Wheatley, a slave, had met William Legge, the earl of Dartmouth, when she was in England for the publication of her collected poems. She knew him to be a friend of the countess of Huntingdon, a supporter of Wheatley’s work. Because the countess also supported the abolishment of slavery, Wheatley’s hopes were that the earl would share these abolitionist sensibilities. Putting her faith in this hope, she makes a frank personal appeal to him in this poem.
Because the earl had opposed the Stamp Act, he was considered a friend of the colonists, and the poem opens with a picture of New England’s joy at his new political appointment. The reins of authority will be, in his hands, “silken,” suggesting relief from the tyranny colonists had experienced at the hands of England’s monarch. Wheatley expresses her—and America’s—confidence that past wrongs will be made right.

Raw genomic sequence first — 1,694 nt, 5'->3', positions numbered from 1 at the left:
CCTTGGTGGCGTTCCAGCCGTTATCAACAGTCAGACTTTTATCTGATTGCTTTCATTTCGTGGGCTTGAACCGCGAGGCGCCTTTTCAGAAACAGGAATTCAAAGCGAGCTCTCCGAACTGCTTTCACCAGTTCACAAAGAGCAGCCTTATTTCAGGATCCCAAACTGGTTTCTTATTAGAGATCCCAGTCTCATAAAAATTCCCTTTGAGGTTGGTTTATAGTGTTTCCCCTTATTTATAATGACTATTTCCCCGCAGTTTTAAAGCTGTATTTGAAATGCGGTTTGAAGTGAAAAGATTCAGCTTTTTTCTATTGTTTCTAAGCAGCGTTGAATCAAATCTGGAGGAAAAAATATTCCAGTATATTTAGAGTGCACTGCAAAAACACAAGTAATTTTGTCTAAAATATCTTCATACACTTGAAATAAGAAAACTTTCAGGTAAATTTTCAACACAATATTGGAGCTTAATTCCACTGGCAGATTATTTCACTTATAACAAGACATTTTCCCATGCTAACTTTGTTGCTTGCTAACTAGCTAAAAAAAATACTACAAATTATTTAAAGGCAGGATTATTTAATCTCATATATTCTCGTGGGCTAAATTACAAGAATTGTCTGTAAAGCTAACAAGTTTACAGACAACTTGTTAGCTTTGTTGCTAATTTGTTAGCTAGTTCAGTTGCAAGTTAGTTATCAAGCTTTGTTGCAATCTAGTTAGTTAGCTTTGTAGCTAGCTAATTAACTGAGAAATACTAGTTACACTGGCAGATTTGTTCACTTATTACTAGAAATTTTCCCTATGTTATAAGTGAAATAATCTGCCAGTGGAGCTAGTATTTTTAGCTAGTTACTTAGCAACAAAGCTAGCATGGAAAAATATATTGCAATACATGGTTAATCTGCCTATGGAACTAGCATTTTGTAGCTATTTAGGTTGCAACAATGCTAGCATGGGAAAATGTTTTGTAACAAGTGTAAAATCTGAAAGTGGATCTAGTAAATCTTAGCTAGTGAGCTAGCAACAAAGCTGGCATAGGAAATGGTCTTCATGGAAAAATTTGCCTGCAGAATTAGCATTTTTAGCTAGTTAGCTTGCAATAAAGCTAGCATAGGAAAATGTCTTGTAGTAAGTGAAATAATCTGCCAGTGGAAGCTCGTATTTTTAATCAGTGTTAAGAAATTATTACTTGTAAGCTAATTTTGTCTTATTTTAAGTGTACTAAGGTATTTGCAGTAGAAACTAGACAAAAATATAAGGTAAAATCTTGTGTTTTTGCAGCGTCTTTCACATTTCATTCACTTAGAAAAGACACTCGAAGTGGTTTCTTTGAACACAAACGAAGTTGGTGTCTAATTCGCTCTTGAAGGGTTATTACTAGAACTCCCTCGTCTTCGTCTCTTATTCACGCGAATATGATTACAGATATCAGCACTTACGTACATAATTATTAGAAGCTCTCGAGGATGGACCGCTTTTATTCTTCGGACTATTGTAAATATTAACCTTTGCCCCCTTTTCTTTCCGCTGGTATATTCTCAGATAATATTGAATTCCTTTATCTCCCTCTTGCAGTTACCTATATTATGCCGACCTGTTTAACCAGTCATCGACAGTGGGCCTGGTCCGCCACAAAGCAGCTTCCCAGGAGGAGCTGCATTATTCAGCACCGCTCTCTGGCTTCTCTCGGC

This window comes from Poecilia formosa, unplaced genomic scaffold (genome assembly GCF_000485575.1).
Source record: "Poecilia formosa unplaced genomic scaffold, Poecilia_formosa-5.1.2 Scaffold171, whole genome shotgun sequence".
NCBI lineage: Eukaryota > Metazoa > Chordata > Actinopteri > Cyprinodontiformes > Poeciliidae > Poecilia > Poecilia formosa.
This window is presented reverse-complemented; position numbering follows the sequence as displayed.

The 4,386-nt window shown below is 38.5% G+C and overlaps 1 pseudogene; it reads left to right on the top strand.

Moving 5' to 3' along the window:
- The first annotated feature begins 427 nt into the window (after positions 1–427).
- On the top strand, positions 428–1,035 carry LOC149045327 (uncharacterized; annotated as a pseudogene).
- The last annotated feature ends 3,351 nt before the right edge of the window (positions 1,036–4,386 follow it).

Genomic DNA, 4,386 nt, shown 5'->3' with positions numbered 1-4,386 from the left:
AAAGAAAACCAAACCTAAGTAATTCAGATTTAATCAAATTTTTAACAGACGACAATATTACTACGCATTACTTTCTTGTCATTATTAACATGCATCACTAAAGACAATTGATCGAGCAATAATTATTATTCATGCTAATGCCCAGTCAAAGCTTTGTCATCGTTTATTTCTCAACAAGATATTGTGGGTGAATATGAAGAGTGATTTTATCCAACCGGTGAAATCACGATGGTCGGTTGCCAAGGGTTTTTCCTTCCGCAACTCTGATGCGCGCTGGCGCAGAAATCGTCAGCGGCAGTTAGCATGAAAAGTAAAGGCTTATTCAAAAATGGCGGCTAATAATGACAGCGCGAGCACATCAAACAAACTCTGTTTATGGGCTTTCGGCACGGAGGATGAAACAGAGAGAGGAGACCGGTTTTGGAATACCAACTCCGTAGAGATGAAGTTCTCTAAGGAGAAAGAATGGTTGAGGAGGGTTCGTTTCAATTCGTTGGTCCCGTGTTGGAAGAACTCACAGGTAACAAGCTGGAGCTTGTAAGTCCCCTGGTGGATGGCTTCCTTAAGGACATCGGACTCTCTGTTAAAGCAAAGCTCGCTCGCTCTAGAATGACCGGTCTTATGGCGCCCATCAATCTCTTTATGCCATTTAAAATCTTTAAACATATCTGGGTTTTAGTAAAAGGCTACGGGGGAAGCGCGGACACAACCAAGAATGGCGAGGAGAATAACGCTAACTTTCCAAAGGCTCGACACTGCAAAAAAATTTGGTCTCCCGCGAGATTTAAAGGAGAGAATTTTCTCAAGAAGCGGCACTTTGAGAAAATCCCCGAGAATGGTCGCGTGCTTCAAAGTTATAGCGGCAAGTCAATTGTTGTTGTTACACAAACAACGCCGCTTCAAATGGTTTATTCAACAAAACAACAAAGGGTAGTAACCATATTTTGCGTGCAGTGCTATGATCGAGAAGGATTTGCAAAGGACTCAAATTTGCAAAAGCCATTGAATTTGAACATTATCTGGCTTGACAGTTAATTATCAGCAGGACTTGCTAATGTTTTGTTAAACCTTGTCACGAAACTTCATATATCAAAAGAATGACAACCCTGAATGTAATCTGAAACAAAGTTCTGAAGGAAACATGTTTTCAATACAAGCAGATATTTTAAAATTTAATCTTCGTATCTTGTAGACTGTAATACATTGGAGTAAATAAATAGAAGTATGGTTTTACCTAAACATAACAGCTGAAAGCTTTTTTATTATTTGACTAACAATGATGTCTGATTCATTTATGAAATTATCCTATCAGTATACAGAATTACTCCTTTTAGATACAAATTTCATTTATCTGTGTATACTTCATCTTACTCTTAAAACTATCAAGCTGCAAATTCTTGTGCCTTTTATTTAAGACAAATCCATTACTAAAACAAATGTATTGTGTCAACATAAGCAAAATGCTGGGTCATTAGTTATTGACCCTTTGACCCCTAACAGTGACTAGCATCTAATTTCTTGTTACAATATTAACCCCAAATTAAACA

The second stanza moves from the perspective of all New England to a personal one. The poet suggests that Dartmouth may wonder about the source of her love of freedom. Her answer is uncharacteristically outspoken. She refers to the “cruel fate” of being kidnapped from her African homeland and of the anguish this would have caused her parents in losing their “babe belov’d.” As a slave, she truly knows the value of liberty. Having suffered so much, she wants to spare others the pain she has known in her loss of freedom; thus her hopes are that New England will be spared further tyranny. The emotional restraint of most neoclassical poetry is set aside in this poem, and Wheatley speaks from the heart. The decision to express her feelings about her bondage was a risky one.